GOES-16 Visible (0.47 µm and 0.64 µm) and Near-Infrared (0.86 µµ and 1.61 µm) images [click to enlarge]

 

 

Cyclone Debbie makes landfall in Queensland, Australia

March 28th, 2017 |

Himawari-8 Visible (0.64 µm) and Infrared Window (10.4 µm) images [click to play animation]

Himawari-8 Visible (0.64 µm) and Infrared Window (10.4 µm) images [click to play animation]

Cyclone Debbie formed in the Coral Sea on 22 March 2017, and eventually intensified to a Category 3 storm (ADT | SATCON) as it moved southward toward Australia. Himawari-8 Visible (0.64 µm) and Infrared Window (10.4 µm) images (above) showed the eye of Debbie as it was making landfall in Queensland, near Prosperpine (YBPN).

Landsat-8 false-color, with Himawari-8 Visible (0.64 µm) and Infrared Window (10.4 µm) images [click to enlarge]

Landsat-8 false-color, with Himawari-8 Visible (0.64 µm) and Infrared Window (10.4 µm) images [click to enlarge]

The Landsat-8 satellite made an overpass of the eye at 2358 UTC (above), as a large convective burst had developed within the northern semicircle of the eyewall (which was also evident in the corresponding Himawari-8 Visible and Infrared Window images viewed using RealEarth).

Himawari-8 Infrared Window (10.4 µm) and GMI Microwave (85 GHZ) Images around 1430 UTC on 27 March [click to enlarge]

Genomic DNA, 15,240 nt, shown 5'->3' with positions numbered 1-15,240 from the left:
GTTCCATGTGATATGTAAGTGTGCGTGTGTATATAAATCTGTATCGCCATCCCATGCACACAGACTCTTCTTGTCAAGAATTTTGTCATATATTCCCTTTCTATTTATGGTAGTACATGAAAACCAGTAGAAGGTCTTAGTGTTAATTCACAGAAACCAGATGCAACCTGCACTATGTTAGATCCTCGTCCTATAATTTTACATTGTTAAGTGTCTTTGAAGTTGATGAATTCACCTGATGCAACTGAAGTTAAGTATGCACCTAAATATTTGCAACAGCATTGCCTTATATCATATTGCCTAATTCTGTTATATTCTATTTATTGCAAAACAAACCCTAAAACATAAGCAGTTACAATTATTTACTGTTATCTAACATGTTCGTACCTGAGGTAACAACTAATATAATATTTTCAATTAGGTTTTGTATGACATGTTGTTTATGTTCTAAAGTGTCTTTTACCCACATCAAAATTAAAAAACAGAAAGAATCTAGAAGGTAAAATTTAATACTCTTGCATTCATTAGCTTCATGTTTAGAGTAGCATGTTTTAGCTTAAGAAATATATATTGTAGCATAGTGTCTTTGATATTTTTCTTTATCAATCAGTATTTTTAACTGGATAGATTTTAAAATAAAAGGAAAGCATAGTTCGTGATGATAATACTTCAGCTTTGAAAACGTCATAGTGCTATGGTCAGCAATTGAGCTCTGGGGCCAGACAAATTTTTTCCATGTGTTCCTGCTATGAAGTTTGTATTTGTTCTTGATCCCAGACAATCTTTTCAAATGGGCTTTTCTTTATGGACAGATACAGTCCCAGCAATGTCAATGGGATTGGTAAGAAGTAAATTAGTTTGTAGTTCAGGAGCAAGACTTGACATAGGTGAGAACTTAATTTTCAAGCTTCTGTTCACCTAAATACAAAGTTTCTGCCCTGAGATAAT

Himawari-8 Infrared Window (10.4 µm) and GMI Microwave (85 GHZ) Images around 1430 UTC on 27 March [click to enlarge]

Debbie was undergoing an eyewall replacement cycle as the storm center approached the coast — this was evident in Microwave (85 GHz) images from GMI at 1425 (above) and SSMIS at 2017 UTC (below) from the CIMSS Tropical Cyclones site.

Himawari-8 Infrared Window (10.4 µm) and DMSP-18 SSMIS Microwave (85 GHz) images around 2017 UTC on 27 March [click to enlarge]

Himawari-8 Infrared Window (10.4 µm) and DMSP-18 SSMIS Microwave (85 GHz) images around 2017 UTC on 27 March [click to enlarge]

The MIMIC Total Precipitable Water product (below; also available as an MP4 animation) showed copious tropical moisture associated with Cyclone Debbie, which led to rainfall accumulations as high as 780 mm (30.7 inches) — with rainfall rates up to 200 mm (7.9 inches) per hour — and record flooding along the coast from Brisbane to Lismore.

MIMIC Total Precipitable Water product [click to play animation]

MIMIC Total Precipitable Water product [click to play animation]